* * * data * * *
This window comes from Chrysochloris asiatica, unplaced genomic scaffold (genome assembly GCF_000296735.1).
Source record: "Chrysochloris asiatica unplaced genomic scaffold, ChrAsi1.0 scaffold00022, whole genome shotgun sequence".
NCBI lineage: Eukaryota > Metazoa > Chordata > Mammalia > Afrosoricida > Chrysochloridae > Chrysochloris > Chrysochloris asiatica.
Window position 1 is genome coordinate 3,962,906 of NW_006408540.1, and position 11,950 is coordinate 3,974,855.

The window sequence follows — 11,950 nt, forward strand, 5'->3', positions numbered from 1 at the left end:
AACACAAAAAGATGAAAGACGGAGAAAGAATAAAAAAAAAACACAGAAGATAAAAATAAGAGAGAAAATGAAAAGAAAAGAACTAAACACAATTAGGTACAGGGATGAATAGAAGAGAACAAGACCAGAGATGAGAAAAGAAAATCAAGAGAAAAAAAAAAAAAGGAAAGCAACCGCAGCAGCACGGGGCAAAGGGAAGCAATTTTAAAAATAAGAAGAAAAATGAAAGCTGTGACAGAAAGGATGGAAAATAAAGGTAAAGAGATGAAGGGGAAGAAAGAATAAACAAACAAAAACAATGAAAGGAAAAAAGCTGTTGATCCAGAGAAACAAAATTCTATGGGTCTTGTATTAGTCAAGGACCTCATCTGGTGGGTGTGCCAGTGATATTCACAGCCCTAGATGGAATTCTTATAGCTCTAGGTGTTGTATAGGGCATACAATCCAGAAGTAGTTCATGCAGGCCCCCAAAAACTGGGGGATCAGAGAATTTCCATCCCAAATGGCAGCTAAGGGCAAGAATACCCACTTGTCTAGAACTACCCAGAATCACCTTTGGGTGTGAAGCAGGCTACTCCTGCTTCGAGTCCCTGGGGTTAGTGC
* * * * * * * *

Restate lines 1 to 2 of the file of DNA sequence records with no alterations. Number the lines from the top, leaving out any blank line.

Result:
This window comes from Chrysochloris asiatica, unplaced genomic scaffold (genome assembly GCF_000296735.1).
Source record: "Chrysochloris asiatica unplaced genomic scaffold, ChrAsi1.0 scaffold00022, whole genome shotgun sequence".